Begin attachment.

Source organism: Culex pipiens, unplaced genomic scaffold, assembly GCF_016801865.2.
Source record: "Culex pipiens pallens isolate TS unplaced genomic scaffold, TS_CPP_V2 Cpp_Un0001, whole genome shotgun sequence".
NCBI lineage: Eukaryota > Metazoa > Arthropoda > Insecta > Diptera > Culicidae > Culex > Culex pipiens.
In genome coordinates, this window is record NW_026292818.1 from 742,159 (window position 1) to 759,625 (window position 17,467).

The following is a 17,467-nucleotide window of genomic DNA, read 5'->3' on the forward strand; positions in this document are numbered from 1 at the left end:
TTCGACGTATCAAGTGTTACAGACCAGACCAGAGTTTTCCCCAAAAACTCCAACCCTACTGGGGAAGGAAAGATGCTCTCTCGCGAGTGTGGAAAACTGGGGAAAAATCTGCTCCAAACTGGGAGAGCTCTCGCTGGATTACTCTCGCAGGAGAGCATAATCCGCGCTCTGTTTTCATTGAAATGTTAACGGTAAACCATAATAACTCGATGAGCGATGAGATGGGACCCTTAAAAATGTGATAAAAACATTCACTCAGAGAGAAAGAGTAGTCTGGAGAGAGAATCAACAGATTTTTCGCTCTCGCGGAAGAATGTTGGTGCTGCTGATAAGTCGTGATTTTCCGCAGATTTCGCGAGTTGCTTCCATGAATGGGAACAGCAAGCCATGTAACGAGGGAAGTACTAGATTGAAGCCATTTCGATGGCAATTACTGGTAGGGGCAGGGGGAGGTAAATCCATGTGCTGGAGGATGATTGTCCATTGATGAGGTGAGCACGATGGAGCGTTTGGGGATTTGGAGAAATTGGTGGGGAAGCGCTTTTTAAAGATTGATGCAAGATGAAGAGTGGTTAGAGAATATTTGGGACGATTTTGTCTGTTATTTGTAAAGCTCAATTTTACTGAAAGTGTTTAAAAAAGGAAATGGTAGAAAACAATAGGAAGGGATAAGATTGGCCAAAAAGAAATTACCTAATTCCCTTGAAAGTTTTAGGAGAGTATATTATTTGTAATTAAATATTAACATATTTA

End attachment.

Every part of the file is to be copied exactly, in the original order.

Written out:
Source organism: Culex pipiens, unplaced genomic scaffold, assembly GCF_016801865.2.
Source record: "Culex pipiens pallens isolate TS unplaced genomic scaffold, TS_CPP_V2 Cpp_Un0001, whole genome shotgun sequence".
NCBI lineage: Eukaryota > Metazoa > Arthropoda > Insecta > Diptera > Culicidae > Culex > Culex pipiens.
In genome coordinates, this window is record NW_026292818.1 from 742,159 (window position 1) to 759,625 (window position 17,467).

The following is a 17,467-nucleotide window of genomic DNA, read 5'->3' on the forward strand; positions in this document are numbered from 1 at the left end:
TTCGACGTATCAAGTGTTACAGACCAGACCAGAGTTTTCCCCAAAAACTCCAACCCTACTGGGGAAGGAAAGATGCTCTCTCGCGAGTGTGGAAAACTGGGGAAAAATCTGCTCCAAACTGGGAGAGCTCTCGCTGGATTACTCTCGCAGGAGAGCATAATCCGCGCTCTGTTTTCATTGAAATGTTAACGGTAAACCATAATAACTCGATGAGCGATGAGATGGGACCCTTAAAAATGTGATAAAAACATTCACTCAGAGAGAAAGAGTAGTCTGGAGAGAGAATCAACAGATTTTTCGCTCTCGCGGAAGAATGTTGGTGCTGCTGATAAGTCGTGATTTTCCGCAGATTTCGCGAGTTGCTTCCATGAATGGGAACAGCAAGCCATGTAACGAGGGAAGTACTAGATTGAAGCCATTTCGATGGCAATTACTGGTAGGGGCAGGGGGAGGTAAATCCATGTGCTGGAGGATGATTGTCCATTGATGAGGTGAGCACGATGGAGCGTTTGGGGATTTGGAGAAATTGGTGGGGAAGCGCTTTTTAAAGATTGATGCAAGATGAAGAGTGGTTAGAGAATATTTGGGACGATTTTGTCTGTTATTTGTAAAGCTCAATTTTACTGAAAGTGTTTAAAAAAGGAAATGGTAGAAAACAATAGGAAGGGATAAGATTGGCCAAAAAGAAATTACCTAATTCCCTTGAAAGTTTTAGGAGAGTATATTATTTGTAATTAAATATTAACATATTTA